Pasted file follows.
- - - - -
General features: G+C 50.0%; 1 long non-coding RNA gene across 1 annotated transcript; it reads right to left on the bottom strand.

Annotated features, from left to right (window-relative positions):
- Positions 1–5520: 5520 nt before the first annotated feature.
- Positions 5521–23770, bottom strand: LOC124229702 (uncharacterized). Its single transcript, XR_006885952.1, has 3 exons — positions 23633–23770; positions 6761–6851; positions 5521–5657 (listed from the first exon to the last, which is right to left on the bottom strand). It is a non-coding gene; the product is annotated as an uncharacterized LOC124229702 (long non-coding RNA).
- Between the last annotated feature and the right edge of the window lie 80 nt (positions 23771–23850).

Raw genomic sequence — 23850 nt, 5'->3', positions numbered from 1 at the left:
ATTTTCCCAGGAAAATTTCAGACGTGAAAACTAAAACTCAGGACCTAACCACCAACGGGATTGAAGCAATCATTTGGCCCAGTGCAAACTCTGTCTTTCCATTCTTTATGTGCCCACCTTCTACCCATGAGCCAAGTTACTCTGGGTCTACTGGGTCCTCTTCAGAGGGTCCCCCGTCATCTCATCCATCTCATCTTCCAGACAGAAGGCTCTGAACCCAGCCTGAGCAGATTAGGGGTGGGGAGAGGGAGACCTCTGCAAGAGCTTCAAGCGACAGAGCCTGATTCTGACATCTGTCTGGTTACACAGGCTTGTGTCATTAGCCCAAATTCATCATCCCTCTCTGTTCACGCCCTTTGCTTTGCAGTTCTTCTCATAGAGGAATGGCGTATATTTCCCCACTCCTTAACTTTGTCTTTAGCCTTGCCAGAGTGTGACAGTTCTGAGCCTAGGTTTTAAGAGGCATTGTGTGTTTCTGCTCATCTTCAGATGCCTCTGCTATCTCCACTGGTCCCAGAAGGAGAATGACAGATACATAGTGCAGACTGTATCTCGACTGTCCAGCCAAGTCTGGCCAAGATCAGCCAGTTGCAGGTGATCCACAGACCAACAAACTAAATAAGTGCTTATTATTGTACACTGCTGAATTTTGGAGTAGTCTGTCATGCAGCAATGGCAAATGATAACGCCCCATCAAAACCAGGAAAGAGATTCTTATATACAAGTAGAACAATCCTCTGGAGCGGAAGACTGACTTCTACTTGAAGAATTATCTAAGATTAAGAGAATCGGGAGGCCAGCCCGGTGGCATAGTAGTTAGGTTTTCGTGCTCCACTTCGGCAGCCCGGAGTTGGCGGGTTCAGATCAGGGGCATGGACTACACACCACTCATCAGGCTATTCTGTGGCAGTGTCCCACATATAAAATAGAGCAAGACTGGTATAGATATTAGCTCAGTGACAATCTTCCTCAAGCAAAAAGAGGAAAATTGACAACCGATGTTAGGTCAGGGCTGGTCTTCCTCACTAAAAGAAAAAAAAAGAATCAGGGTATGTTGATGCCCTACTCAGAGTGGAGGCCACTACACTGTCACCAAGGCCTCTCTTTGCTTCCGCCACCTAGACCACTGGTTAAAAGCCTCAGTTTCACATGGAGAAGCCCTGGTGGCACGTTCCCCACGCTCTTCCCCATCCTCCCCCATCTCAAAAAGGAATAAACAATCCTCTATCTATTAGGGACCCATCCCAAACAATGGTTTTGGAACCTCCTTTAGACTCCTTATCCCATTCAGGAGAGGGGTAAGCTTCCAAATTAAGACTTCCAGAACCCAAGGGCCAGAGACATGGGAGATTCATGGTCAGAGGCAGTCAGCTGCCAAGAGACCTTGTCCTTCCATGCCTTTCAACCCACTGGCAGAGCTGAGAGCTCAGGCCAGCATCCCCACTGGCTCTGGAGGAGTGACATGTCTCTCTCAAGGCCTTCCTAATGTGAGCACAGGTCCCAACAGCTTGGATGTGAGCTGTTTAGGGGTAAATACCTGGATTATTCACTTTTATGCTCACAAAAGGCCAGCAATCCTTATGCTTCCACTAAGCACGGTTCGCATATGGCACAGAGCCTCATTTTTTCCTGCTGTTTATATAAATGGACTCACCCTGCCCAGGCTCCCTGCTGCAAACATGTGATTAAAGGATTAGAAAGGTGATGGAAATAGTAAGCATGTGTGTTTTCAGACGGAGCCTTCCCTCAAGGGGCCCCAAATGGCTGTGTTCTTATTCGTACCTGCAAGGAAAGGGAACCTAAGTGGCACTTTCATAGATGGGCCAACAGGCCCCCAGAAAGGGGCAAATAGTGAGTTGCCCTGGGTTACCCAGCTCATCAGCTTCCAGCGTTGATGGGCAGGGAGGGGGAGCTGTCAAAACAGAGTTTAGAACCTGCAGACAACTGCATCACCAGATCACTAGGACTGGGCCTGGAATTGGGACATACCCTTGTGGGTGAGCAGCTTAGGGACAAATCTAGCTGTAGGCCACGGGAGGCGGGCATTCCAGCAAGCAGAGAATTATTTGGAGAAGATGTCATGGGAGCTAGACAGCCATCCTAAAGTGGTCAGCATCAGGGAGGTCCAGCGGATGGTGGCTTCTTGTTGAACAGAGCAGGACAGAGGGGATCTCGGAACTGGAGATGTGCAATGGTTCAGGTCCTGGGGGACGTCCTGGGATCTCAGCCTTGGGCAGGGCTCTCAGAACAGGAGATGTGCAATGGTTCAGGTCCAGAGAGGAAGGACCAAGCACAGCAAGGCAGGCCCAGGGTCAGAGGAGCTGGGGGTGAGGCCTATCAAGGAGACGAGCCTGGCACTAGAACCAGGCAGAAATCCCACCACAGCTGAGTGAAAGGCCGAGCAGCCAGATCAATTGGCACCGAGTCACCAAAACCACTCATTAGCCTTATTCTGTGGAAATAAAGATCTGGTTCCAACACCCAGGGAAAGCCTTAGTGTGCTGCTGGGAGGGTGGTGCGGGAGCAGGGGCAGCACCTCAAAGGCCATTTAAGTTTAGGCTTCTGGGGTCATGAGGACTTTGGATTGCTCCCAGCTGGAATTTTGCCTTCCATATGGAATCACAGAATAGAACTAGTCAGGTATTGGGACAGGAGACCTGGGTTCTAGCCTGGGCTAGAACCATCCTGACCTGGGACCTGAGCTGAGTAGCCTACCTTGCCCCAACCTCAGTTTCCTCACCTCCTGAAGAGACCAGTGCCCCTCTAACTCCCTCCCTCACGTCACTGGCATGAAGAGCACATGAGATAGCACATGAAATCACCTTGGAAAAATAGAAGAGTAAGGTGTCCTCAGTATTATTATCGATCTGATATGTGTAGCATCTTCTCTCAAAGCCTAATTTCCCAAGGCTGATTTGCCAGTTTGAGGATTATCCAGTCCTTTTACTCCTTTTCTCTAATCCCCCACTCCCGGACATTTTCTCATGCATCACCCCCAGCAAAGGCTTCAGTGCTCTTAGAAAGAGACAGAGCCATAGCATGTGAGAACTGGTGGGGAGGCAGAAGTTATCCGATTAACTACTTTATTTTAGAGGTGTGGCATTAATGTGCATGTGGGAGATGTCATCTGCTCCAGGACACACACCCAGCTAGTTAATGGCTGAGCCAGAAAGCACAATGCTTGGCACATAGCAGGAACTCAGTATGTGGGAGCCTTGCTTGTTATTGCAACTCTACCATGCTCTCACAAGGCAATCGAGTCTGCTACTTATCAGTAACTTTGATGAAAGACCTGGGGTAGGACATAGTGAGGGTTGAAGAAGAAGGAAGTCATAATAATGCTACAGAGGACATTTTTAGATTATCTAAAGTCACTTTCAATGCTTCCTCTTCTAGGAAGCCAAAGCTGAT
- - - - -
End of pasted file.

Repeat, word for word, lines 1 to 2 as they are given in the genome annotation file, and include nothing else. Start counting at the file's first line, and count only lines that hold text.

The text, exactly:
General features: G+C 50.0%; 1 long non-coding RNA gene across 1 annotated transcript; it reads right to left on the bottom strand.

Annotated features, from left to right (window-relative positions):